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  1. Survey Article: Justice in Production.Nien-hê Hsieh - 2008 - Journal of Political Philosophy 16 (1):72–100.
  • The “Revolving Door” Between Regulatory Agencies and Industry: A Problem That Requires Reconceptualizing Objectivity. [REVIEW]Zahra Meghani & Jennifer Kuzma - 2011 - Journal of Agricultural and Environmental Ethics 24 (6):575-599.
    There is a “revolving door” between federal agencies and the industries regulated by them. Often, at the end of their industry tenure, key industry personnel seek employment in government regulatory entities and vice versa. The flow of workers between the two sectors could bring about good. Industry veterans might have specialized knowledge that could be useful to regulatory bodies and former government employees could help businesses become and remain compliant with regulations. But the “revolving door” also poses at least three (...)
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  • Grading The?Cultural Literacy? Project.Rodger Beehler - 1991 - Studies in Philosophy and Education 10 (4):315-335.
  • The Republican Critique of Capitalism.Stuart White - 2011 - Critical Review of International Social and Political Philosophy 14 (5):561-579.
    Although republican political theory has undergone something of a revival in recent years, some question its contemporary relevance on the grounds that republicanism has little to say about central questions of modern economic organization. In response, this paper offers an account of core republican values and then considers how capitalism stands in relation to these values. It identifies three areas of republican concern related to: the impact of unequal wealth distribution on personal liberty; the impact of the private control of (...)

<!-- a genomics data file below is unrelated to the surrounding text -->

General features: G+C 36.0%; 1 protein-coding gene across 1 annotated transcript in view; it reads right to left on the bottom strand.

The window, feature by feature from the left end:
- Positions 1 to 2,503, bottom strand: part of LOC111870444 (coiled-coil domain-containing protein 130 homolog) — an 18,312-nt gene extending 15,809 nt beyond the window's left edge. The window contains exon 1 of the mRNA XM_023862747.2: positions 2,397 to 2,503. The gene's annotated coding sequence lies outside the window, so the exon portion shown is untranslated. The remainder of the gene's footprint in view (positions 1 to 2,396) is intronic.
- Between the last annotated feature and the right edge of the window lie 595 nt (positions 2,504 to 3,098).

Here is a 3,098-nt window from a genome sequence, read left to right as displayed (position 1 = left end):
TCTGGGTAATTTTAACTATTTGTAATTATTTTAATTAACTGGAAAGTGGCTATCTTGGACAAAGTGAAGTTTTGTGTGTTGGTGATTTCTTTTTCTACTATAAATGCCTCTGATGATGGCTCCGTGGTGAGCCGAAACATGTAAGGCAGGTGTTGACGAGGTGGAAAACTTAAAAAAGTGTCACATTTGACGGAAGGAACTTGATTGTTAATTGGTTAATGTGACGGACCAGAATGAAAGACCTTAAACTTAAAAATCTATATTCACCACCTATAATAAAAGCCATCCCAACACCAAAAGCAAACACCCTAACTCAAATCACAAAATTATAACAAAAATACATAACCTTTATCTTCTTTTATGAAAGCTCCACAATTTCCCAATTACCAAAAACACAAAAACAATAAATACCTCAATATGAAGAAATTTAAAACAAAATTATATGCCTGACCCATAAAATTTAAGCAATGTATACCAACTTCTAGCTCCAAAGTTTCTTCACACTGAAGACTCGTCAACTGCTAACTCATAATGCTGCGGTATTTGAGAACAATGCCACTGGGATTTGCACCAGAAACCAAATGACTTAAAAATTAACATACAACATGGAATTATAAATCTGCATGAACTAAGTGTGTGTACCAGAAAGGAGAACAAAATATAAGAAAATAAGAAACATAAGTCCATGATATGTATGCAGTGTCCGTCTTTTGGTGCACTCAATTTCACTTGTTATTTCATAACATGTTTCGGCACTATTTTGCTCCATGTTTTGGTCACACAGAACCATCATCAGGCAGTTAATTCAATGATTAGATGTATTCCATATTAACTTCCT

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  • Against Deliberation.Lynn M. Sanders - 1997 - Political Theory 25 (3):347-376.
  • Subversive Rationalization: Technology, Power, and Democracy.Andrew Feenberg - 1992 - Inquiry: An Interdisciplinary Journal of Philosophy 35 (3-4):301 – 322.
    This paper argues, against technological and economic determinism, that the dominant model of industrial society is politically contingent. The idea that technical decisions are significantly constrained by ?rationality? ? either technical or economic ? is shown to be groundless. Constructivist and hermeneutic approaches to technology show that modern societies are inherently available for a different type of development in a different cultural framework. It is possible that, in the future, those who today are subordinated to technology's rhythms and demands will (...)
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  • The Us' Food and Drug Administration, Normativity of Risk Assessment, Gmos, and American Democracy.Zahra Meghani - 2009 - Journal of Agricultural and Environmental Ethics 22 (2):125-139.
    The process of risk assessment of biotechnologies, such as genetically modified organisms (GMOs), has normative dimensions. However, the US’ Food and Drug Administration (FDA) seems committed to the idea that such evaluations are objective. This essay makes the case that the agency’s regulatory approach should be changed such that the public is involved in deciding any ethical or social questions that might arise during risk assessment of GMOs. It is argued that, in the US, neither aggregative nor deliberative (representative) democracy (...)
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  • Democratic Theory and Corporate Governance.Douglas Sturm - 1988 - International Journal of Value-Based Management 1 (1):93-111.
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